When he died on 19 December 1711 in his house in Paris, the only close relative to attend to him was his niece Anne-Geneviève Hubert, a daughter of Antoine Hubert and Anne de Chambré. She saw for the sealing of the home by the legal authorities, [10] before the wife of Anne-François, Marie-Françoise Nau (who had in 1701 obtained a separation of property and lived now in Le Havre, the town of her birth), and his eldest son Barthélemy Jean-Baptiste de Chambré returned to Paris and had an inventory of the deceased’s possessions taken. [11]
The document which records the sealing of Chambrés home makes it almost possible to view the scene with the eyes of the commissioner from the Châtelet: It is one o’clock in the morning. We arrive together with commissioner Nicolas Labbé at the house of Anne-François de Chambré, climb the stairs to the second floor and enter the room in which Anne-François de Chambré has been lying dead on the bed straw for four hours. We meet those present, among them the landlady with her son, the priest of the parish Saint-Paul who administered the last rites to the dying man, and Anne-Geneviève Hubert who tells us where the wife and the children of her uncle are at the moment. The servant Élizabeth Larue leads us through the several rooms in order for us to seal these. Together with the information furnished by the listing und detailed descriptions from the inventory it is almost possible to envision the scene.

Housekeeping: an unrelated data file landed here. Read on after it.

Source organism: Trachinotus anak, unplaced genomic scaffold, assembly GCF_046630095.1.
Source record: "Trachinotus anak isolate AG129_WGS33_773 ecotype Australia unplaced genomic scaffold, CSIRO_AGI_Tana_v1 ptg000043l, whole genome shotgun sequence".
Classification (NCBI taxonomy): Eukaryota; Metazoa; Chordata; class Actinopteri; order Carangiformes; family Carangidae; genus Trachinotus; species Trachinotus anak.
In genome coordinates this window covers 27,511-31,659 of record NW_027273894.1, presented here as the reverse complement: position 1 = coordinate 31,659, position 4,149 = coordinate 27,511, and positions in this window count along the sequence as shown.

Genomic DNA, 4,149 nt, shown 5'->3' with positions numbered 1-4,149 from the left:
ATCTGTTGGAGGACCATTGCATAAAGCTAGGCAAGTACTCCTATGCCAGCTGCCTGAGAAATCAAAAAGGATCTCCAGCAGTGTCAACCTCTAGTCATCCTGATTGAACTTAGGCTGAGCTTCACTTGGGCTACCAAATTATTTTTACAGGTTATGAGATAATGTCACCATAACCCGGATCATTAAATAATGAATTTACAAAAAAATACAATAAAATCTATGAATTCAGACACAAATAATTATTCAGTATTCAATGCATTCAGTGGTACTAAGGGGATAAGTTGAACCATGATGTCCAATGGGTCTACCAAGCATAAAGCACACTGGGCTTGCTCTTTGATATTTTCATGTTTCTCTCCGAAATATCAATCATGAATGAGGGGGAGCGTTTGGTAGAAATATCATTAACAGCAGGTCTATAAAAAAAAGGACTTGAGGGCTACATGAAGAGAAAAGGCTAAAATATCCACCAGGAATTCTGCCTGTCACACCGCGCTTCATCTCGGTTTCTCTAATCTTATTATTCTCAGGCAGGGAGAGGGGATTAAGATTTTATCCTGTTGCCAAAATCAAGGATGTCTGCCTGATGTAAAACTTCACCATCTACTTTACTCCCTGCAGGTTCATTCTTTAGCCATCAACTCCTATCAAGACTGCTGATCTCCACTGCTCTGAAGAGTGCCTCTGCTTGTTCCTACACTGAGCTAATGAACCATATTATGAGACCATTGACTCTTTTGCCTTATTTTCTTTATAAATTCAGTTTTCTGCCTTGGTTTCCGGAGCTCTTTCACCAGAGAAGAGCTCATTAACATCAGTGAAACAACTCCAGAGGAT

One of the most thrilling moments in my research came with the discovery of what Anne-François de Chambré kept in a “small lumber room which served as a kitchen” [petit bouge servant de cuisine]: In a cupboard there were a syringe made of tin, articles of clothing, tablecloths, a small sabre, and “a lute book with several copperplates [sic!] bound in shagreen, with clasps and ornaments of copper, with its bag of cut velvet, estimated to 20 Livres”. [12]

This description fits the Rhétorique exactly and proves that the book had remained with Anne-Achille de Chambré, and was then inherited first by Geneviève Benoist and later by Anne-François de Chambré. Luckily Anne de Chambré, although her portrait appears in the Rhétorique, did not possess the manuscript, for if she had it would probably have been destroyed when the house of her husband Antoine Hubert in Dunkirk burned down.

It is uncertain what happened to the Rhétorique during the forty years after the death of Anne-François de Chambré, who himself already seems not to have estimated it very highly. At the moment we even do not know how long the manuscript remained in the possession of the family Chambré.
Marie-Françoise Nau became as creditor to the inheritance of her husband the owner of his property.
She survived him for more than thirty years and died in June 1742 in Le Havre. [13]